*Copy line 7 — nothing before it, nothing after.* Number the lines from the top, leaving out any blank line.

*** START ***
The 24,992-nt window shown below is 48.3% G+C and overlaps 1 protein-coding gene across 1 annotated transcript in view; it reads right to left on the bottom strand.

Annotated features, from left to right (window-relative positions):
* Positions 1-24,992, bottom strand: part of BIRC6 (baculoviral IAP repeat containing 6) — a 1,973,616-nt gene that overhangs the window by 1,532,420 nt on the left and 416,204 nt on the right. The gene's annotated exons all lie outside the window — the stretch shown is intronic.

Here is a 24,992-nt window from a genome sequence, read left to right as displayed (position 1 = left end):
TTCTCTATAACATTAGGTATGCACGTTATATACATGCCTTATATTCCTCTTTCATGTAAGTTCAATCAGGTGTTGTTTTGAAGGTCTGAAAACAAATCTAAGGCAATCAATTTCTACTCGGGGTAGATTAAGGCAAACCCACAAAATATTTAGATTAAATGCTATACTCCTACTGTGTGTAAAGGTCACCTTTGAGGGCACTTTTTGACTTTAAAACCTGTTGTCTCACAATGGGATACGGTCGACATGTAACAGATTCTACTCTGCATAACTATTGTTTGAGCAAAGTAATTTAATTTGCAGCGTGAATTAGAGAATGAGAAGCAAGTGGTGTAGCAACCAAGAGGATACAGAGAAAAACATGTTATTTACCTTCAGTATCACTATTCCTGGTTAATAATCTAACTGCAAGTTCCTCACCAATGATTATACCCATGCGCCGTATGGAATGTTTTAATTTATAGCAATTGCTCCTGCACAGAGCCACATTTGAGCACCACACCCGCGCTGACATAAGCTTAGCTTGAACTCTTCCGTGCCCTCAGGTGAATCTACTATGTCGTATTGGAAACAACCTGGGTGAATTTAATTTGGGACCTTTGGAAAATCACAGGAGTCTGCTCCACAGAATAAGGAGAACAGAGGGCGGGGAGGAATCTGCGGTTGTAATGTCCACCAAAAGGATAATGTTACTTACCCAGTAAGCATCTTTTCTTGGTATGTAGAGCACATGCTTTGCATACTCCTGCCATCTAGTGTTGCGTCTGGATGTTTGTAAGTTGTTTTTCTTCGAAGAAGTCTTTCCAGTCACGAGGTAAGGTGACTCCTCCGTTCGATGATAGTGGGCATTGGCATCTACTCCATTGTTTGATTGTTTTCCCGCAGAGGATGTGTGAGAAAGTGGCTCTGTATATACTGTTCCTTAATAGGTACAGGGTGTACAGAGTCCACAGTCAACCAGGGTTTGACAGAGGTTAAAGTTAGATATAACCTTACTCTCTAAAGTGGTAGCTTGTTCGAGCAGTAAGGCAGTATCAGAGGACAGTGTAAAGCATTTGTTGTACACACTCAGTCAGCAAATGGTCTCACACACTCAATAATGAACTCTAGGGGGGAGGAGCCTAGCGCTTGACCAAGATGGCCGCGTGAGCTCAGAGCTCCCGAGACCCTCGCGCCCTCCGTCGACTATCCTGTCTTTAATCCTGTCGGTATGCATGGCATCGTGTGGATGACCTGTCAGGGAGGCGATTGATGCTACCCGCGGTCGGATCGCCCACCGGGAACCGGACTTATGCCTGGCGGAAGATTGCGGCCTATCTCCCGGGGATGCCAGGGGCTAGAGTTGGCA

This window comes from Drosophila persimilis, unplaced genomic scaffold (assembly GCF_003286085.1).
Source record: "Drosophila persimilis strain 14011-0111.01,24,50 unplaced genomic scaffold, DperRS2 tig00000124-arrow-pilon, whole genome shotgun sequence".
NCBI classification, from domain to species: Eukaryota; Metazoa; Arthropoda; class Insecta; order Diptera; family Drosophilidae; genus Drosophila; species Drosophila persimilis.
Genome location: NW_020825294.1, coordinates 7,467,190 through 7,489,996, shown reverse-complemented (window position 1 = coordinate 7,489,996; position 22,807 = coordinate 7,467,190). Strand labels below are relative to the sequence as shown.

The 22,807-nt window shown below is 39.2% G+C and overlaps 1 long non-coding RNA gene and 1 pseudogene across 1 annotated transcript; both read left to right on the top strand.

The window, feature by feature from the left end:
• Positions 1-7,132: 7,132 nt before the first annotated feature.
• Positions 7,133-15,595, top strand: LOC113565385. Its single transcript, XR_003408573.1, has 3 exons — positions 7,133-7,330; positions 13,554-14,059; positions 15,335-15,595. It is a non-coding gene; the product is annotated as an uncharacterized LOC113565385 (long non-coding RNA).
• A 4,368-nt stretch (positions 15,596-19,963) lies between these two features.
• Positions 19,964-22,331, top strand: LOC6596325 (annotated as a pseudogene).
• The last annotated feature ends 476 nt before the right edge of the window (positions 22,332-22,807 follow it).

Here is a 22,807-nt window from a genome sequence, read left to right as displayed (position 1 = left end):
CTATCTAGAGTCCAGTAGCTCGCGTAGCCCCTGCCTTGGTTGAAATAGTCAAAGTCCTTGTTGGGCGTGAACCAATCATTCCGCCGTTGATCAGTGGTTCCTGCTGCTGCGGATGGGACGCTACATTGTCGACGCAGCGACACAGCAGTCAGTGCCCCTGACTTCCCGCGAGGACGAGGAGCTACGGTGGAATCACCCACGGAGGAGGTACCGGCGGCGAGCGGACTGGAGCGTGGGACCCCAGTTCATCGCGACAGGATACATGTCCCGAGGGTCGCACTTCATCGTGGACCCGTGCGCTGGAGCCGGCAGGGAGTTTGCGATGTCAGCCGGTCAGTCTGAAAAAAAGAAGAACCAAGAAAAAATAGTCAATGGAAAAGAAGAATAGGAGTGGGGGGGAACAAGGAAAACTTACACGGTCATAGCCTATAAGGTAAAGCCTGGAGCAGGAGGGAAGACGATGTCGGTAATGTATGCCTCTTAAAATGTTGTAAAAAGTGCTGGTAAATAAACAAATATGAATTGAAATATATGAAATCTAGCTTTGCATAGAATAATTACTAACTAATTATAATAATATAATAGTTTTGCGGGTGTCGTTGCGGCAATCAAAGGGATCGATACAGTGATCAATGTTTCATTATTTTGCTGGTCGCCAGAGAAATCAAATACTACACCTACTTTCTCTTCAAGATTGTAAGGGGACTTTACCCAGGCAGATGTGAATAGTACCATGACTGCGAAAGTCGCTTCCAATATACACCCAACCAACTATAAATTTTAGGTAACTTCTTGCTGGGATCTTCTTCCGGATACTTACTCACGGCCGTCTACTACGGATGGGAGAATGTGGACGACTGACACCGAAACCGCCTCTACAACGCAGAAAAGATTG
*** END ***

Source record: "Drosophila persimilis strain 14011-0111.01,24,50 unplaced genomic scaffold, DperRS2 tig00000124-arrow-pilon, whole genome shotgun sequence".